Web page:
Overfishing can impact entire ecosystems. It can change the size of fish remaining, as well as how they reproduce and the speed at which they mature. When too many fish are taken out of the ocean it creates an imbalance that can erode the food web and lead to a loss of other important marine life, including vulnerable species like sea turtles and corals.


Demand for fish continues to increase around the world, and that means more businesses and jobs are dependent on dwindling stocks. Fish ranks as one of the most highly traded food commodities and fuels a $362 billion global industry. Millions of people in largely developing, coastal communities depend on the fishing industry for their livelihood and half the world’s population relies on fish as a major source of protein. When fish disappear, so do jobs and coastal economies. High demand for seafood continues to drive overexploitation and environmental degradation, exacerbating this circular problem.


small fishing boats from above

Work to end overfishing starts by addressing root causes and impacts at the local and commercial levels. Through collaboration with a variety of partners, fishing can be transformed to reduce environmental impact and maintain vital sources of food and livelihoods for years to come.


The OOOF Foundation recognizes the Marine Stewardship Council (MSC) as the leading program for certification of wild-caught fisheries against an environmental standard and helps drive fisheries toward MSC certification. But not all fisheries are ready for certification. A Fishery Improvement Project (FIP) draws together fishers, industry, researchers, government, and NGOs to help improve fishing practices and management in a particular fishery toward the level of the MSC standard.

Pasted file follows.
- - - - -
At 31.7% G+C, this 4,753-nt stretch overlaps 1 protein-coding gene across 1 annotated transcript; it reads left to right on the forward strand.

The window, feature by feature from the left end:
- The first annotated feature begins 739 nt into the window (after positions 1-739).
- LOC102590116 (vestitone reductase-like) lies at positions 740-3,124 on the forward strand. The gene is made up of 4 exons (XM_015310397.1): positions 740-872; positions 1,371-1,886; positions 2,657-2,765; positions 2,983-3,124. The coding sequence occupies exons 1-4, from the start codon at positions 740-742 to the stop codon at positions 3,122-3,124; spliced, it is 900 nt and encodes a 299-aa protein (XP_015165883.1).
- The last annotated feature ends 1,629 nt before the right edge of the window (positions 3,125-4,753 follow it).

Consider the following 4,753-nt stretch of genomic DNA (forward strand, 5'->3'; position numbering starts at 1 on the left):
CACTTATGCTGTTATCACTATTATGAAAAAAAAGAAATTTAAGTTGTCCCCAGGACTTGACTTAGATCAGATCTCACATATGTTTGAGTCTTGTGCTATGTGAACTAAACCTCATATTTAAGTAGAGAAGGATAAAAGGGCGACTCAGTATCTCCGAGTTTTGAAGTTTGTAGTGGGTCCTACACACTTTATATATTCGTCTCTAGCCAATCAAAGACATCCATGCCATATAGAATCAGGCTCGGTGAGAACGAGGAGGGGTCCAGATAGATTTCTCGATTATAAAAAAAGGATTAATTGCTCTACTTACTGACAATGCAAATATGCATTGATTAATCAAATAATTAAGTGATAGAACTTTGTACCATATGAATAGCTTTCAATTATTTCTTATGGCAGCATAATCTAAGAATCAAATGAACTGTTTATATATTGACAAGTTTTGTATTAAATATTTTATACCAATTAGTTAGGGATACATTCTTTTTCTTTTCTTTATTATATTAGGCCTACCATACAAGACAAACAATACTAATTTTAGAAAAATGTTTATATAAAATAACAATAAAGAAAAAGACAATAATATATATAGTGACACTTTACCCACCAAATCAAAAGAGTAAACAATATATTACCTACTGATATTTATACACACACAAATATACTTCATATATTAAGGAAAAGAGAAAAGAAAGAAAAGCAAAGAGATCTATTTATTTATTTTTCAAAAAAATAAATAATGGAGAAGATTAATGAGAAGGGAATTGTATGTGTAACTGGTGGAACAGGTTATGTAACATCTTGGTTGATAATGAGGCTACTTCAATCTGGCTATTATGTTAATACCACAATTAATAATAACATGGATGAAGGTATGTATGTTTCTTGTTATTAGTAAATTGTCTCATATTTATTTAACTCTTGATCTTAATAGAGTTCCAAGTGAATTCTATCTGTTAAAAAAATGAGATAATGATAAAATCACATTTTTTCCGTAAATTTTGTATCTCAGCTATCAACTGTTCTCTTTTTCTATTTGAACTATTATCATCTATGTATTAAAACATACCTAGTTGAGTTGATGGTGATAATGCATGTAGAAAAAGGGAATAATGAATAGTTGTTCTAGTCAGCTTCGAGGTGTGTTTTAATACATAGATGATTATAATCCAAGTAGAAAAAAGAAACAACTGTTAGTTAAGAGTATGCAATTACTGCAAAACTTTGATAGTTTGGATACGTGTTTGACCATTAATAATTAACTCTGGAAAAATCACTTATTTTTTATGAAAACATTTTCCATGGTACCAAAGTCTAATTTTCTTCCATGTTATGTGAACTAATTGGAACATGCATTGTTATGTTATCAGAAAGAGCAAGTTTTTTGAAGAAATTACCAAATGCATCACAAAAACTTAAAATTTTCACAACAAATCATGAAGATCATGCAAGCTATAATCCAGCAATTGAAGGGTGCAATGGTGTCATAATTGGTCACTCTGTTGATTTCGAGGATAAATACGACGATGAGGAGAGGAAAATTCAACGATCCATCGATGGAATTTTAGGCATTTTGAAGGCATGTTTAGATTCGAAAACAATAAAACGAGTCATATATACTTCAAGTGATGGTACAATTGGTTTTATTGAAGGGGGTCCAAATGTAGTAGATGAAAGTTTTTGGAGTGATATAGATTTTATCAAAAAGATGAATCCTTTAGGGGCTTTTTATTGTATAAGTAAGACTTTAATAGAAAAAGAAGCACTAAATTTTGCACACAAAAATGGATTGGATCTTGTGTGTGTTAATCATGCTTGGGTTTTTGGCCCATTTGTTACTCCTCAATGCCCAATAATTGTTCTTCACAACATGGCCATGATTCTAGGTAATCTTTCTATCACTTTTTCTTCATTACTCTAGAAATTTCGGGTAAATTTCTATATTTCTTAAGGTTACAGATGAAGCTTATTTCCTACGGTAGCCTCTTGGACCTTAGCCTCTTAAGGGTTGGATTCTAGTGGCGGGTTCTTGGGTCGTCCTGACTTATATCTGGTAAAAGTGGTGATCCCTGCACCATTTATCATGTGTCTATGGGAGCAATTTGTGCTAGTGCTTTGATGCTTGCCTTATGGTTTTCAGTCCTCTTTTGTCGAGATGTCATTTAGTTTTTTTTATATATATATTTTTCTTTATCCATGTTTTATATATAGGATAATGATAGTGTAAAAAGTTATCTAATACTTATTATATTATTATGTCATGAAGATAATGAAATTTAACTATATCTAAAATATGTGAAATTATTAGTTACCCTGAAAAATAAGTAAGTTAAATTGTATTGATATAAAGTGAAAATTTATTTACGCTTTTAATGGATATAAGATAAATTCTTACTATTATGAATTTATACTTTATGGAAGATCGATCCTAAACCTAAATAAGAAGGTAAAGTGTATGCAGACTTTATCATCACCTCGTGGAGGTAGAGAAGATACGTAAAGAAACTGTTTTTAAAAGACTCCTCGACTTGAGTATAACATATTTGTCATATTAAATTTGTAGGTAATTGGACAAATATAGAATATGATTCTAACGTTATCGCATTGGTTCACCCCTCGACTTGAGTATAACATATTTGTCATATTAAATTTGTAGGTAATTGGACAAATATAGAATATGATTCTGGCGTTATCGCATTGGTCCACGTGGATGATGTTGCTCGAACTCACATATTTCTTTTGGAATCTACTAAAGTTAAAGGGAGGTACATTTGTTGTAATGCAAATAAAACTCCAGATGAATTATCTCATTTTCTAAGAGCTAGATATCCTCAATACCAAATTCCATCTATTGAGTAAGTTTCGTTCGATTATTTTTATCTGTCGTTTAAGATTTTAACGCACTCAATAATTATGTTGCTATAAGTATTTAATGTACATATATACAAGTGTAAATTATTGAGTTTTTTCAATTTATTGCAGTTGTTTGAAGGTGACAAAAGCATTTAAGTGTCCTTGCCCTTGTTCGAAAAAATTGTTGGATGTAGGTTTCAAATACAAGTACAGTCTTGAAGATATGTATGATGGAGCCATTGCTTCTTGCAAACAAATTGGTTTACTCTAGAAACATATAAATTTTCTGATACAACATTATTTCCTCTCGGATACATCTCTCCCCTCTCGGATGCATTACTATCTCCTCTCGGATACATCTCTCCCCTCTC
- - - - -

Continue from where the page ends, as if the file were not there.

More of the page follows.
Sustainable Seafood

The US imports 90% of its seafood, making it the largest single country importer of fish. Working with the biggest buyers, traders and sellers of seafood leverages the purchasing power of the private sector to catalyze improvements in fishing practices, management and conservation. It also provides financial support and incentive for fishers looking to commit to long-term sustainability.


OOOF supports work to stop criminals from stealing from legal fisheries, which renders good management much less effective. Together with partners worldwide, OOOF aims to close borders in the major seafood importing countries to illegally and unsustainably harvested seafood through government regulatory and voluntary private sector actions.


Some of the world’s richest nations continue to pay billions to keep lagging fishing industries afloat through fishing subsidies. This scale of subsidization is a huge incentive to expand fishing fleets and overfish. OOOF supports efforts thorough the World Trade Organization to encourage nations to eliminate the harmful fisheries subsidies that contribute to overfishing.


OOOF supports the creation and management of well-designed marine protected areas around the world, protecting important fish species from the Arctic to the tropics. Community managed areas, often based on traditional knowledge and customary practices, benefit people in places where fishing is such an important part of livelihoods of coastal communities.

Opportunities to address both climate change and the extinction crisis are time-bound. It has become clear that beyond 1.5⁰C average rise in global temperature, the biology of the planet becomes gravely threatened…
A state-of-the-art climate model released by the prestigious scientific publisher Springer Nature, offers a roadmap for meeting — and surpassing — the targets set by the Paris Climate Agreement…
Coral reefs are special places. They contain thousands of species often  assembled in kaleidoscopic patterns that defy both our scientific understanding and our imagination. Reef ecosystems feed millions of  people…